Our life of prayer is at the heart of who we are as followers of Jesus Christ, and it is essential for us as Franciscans of the Eucharist. We desire a life of ongoing conversion to Jesus Christ, following the spirituality of St. Francis of Assisi. The vows of poverty, chastity and obedience which we profess free us to serve God and the Church, especially among the very poor and marginalized.
Key to our life of prayer and our service to the Church is the Eucharist. In order to teach the men and women of our day and age about the Lord, we must first by our witness, and then by our words, encourage a proper understanding of the Church’s teachings on the Eucharist.
We strive to live this witness by participating in daily Mass and Eucharistic Adoration. As our community develops, we will build up to perpetual Eucharistic Adoration at our centers. We believe that in order to see Jesus in the poor, we must first be able to see Him in the Eucharist. It is from our relationship with Jesus in the Eucharist that we draw strength to do the Lord’s will each day.
Daily Mass, Liturgy of the Hours in common, and Eucharistic adoration are at the heart of our life of prayer, and nourish the life of our community and our own personal relationships with the Lord. These Liturgical (Mass and Liturgy of the Hours) and Devotional (Eucharistic Adoration) forms of prayer have been encouraged by the Church for all of her members. They are especially entrusted and expected of priests and religious as the sure means of growing in love with the Lord and fostering our ability to serve our brothers and sisters, always depending on the Lord as the source of our strength.
Private prayer is essential to our consecrated life. As we strive to live for God alone, there is no way we can persevere without His grace and mercy. We grow in relationship with the Lord through meditation and spiritual reading, especially reading the Sacred Scriptures. It is in the word of God that we, like St. Francis of Assisi and all the saints of the Church, are daily inspired to continue this pilgrimage of faith, with the goal of Eternal Life in the Kingdom of God as our final destination. Days of reflection and retreats assist us as we strive to grow in relationship with the Lord and in service to one another. These times of renewal refresh us for the tasks that lie ahead.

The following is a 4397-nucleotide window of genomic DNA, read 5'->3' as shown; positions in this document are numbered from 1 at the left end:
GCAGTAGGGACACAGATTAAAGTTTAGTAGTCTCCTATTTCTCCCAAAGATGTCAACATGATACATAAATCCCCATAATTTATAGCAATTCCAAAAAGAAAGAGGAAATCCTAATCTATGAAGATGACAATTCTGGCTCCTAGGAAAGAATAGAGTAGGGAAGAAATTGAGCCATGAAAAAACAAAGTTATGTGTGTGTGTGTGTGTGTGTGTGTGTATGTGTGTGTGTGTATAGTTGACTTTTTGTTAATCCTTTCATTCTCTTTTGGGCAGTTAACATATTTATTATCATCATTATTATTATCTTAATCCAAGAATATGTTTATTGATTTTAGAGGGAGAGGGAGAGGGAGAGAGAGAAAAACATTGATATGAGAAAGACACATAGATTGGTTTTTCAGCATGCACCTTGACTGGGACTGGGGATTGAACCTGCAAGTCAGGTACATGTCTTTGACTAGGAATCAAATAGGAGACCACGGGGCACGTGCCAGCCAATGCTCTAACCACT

The Sacrament of Reconciliation is indispensable for growing in a life of virtue. It is through this source of forgiveness and mercy that we receive the grace we need to be healed of our sinful inclinations and the courage to take the next best steps along the path of holiness.
Our own personal commitment to a life of prayer and virtue is the best way we can preach. We owe it to our own brothers and sisters in community to strive for a life of ongoing conversion and renewal as St. Francis taught us so well by the witness of his life. We look to the intercession and witness of all the saints, especially the Blessed Virgin Mary and the Franciscan saints, as a source of constant encouragement. As a community and in our private prayer we strive to develop a proper devotion to Mary and the saints, so as to be beneficiaries of the intercessory prayer and example of these holy men and women.
“The Father willed that his blessed and glorious Son, whom He gave to us and who was born for us, should through His own blood offer Himself as a sacrificial victim on the altar of the cross. This was to be done not for Himself through whom all things were made, but for our sins. It was intended to leave us an example of how to follow in His footsteps. And He desires all of us to be saved through Him, and to receive Him with pure heart and chaste body. Let us also love our neighbors as ourselves. Let us have charity and humility. Let us give alms because these cleanse our souls from the stains of sin. Men lose all the material things they leave behind them in this world, but they carry with them the reward of their charity and the alms they give. For these they will receive from the Lord the reward and recompense they deserve.” ~ St. Francis of Assisi